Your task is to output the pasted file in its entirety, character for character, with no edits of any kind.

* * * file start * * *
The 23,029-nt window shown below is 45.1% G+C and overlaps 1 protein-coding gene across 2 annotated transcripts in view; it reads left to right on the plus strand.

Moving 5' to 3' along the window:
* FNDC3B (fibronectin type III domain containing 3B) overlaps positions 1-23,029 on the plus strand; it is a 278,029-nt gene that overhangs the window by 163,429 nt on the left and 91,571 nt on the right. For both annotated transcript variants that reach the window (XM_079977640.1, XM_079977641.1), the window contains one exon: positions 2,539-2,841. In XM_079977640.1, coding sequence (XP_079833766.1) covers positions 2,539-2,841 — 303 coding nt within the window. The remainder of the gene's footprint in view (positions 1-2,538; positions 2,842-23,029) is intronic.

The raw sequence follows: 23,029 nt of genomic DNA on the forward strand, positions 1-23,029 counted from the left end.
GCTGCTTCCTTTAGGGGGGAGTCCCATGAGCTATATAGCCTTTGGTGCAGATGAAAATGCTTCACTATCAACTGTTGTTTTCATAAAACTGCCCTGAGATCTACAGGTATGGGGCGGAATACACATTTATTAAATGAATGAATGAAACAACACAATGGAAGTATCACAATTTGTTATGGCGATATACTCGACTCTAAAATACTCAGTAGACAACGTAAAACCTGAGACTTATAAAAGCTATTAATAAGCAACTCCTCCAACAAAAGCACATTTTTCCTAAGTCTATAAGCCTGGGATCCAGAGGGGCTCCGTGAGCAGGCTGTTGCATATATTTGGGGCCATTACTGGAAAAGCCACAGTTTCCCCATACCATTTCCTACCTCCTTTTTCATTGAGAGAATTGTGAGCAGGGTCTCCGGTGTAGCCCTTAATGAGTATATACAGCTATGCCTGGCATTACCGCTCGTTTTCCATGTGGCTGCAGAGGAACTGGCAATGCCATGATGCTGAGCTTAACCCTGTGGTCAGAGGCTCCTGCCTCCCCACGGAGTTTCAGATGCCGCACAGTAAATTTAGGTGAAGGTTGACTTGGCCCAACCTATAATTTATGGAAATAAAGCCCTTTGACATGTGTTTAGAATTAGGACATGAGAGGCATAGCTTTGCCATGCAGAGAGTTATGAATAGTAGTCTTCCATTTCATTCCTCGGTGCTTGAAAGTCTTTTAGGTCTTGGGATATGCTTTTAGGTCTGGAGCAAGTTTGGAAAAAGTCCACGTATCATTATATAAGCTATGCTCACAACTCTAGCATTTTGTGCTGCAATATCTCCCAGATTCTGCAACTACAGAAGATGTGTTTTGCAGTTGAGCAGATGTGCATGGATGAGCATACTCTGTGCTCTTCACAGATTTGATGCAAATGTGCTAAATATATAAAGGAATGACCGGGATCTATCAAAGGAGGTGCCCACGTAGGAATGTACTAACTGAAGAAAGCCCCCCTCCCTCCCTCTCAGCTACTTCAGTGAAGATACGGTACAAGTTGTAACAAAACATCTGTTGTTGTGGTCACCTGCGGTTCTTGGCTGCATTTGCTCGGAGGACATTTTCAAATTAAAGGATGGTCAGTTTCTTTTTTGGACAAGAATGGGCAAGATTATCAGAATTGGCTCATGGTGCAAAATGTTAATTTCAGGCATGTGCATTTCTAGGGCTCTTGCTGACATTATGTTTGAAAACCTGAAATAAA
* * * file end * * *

The 23,029-nt window shown below is 45.1% G+C and overlaps 1 protein-coding gene across 2 annotated transcripts in view; it reads left to right on the plus strand.

Moving 5' to 3' along the window:
* FNDC3B (fibronectin type III domain containing 3B) overlaps positions 1-23,029 on the plus strand; it is a 278,029-nt gene that overhangs the window by 163,429 nt on the left and 91,571 nt on the right. For both annotated transcript variants that reach the window (XM_079977640.1, XM_079977641.1), the window contains one exon: positions 2,539-2,841. In XM_079977640.1, coding sequence (XP_079833766.1) covers positions 2,539-2,841 — 303 coding nt within the window. The remainder of the gene's footprint in view (positions 1-2,538; positions 2,842-23,029) is intronic.

The raw sequence follows: 23,029 nt of genomic DNA on the forward strand, positions 1-23,029 counted from the left end.
GCTGCTTCCTTTAGGGGGGAGTCCCATGAGCTATATAGCCTTTGGTGCAGATGAAAATGCTTCACTATCAACTGTTGTTTTCATAAAACTGCCCTGAGATCTACAGGTATGGGGCGGAATACACATTTATTAAATGAATGAATGAAACAACACAATGGAAGTATCACAATTTGTTATGGCGATATACTCGACTCTAAAATACTCAGTAGACAACGTAAAACCTGAGACTTATAAAAGCTATTAATAAGCAACTCCTCCAACAAAAGCACATTTTTCCTAAGTCTATAAGCCTGGGATCCAGAGGGGCTCCGTGAGCAGGCTGTTGCATATATTTGGGGCCATTACTGGAAAAGCCACAGTTTCCCCATACCATTTCCTACCTCCTTTTTCATTGAGAGAATTGTGAGCAGGGTCTCCGGTGTAGCCCTTAATGAGTATATACAGCTATGCCTGGCATTACCGCTCGTTTTCCATGTGGCTGCAGAGGAACTGGCAATGCCATGATGCTGAGCTTAACCCTGTGGTCAGAGGCTCCTGCCTCCCCACGGAGTTTCAGATGCCGCACAGTAAATTTAGGTGAAGGTTGACTTGGCCCAACCTATAATTTATGGAAATAAAGCCCTTTGACATGTGTTTAGAATTAGGACATGAGAGGCATAGCTTTGCCATGCAGAGAGTTATGAATAGTAGTCTTCCATTTCATTCCTCGGTGCTTGAAAGTCTTTTAGGTCTTGGGATATGCTTTTAGGTCTGGAGCAAGTTTGGAAAAAGTCCACGTATCATTATATAAGCTATGCTCACAACTCTAGCATTTTGTGCTGCAATATCTCCCAGATTCTGCAACTACAGAAGATGTGTTTTGCAGTTGAGCAGATGTGCATGGATGAGCATACTCTGTGCTCTTCACAGATTTGATGCAAATGTGCTAAATATATAAAGGAATGACCGGGATCTATCAAAGGAGGTGCCCACGTAGGAATGTACTAACTGAAGAAAGCCCCCCTCCCTCCCTCTCAGCTACTTCAGTGAAGATACGGTACAAGTTGTAACAAAACATCTGTTGTTGTGGTCACCTGCGGTTCTTGGCTGCATTTGCTCGGAGGACATTTTCAAATTAAAGGATGGTCAGTTTCTTTTTTGGACAAGAATGGGCAAGATTATCAGAATTGGCTCATGGTGCAAAATGTTAATTTCAGGCATGTGCATTTCTAGGGCTCTTGCTGACATTATGTTTGAAAACCTGAAATAAA